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Vessel in the Form of a Jaguar Permanent Collection:
Art of the Ancient Americas:
Vessel in the Form of a Jaguar

Central America, Costa Rica, Guanacaste-Nicoya, Pataky. Polychrome, Pataky Variety. Period VI, A.D. 1000 - 1550. Ceramic, 12 1/16 x 8 7/8 in. diameter (30.2 x 22.2 cm diameter). 1991.4.337

Successful works of art seem to balance the boldly stated with the artfully concealed or implied. This Pataky style jaguar effigy vessel from northwestern Costa Rica, created during the last few centuries before the Spanish, strikes just such a balance. The powerful legs, lunging head, and graphic black patterning are nothing if not bold; they characterize in superlatives the bloodthirsty beauty of the king of the American tropics, the jaguar. Yet, while capturing certain realistic features, such as bloody fangs, the artist certainly avoided rendering the animal literally. For instance, patterning on the haunches, shoulders, and around the neck creates the look of jaguar spots by abstracting small whole jaguar figures into rosettes.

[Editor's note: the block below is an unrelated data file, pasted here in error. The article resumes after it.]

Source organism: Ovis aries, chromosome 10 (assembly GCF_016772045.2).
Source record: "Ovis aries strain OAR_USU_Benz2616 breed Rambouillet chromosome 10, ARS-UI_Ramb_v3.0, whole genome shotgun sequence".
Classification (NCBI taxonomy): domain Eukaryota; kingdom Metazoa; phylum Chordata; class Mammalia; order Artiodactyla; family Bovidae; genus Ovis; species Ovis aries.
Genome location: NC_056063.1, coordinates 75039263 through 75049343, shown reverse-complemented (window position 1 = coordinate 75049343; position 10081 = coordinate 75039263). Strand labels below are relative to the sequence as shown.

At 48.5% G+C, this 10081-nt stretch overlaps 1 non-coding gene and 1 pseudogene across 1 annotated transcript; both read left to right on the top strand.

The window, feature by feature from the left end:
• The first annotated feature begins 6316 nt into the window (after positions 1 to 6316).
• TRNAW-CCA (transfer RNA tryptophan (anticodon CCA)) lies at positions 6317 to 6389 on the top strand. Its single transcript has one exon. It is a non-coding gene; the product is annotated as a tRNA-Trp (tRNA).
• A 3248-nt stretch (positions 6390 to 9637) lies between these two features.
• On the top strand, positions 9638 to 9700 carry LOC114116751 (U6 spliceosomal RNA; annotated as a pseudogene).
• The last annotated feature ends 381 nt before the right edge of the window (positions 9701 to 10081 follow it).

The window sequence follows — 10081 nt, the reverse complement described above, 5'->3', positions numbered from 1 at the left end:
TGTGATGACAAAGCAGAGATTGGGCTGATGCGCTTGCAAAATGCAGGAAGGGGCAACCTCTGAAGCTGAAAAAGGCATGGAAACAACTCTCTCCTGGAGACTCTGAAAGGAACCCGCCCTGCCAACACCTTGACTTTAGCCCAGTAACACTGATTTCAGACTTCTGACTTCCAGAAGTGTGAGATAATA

Jaguar spots which are themselves jaguars subtly distill the essence of the animal. Even more hidden is a surprising reference to the sound of the jaguar: when the vessel is moved, prefired clay balls in the hollow legs and mouth rattle ominously, much like the great cat's low growl. Many ancient American works of art simultaneously function as musical instruments. Although the rattles would rarely have been heard - the jaguar is typically silent except when threatened - they were carefully built into the piece so as to communicate a crucial element of the subject's raw power.

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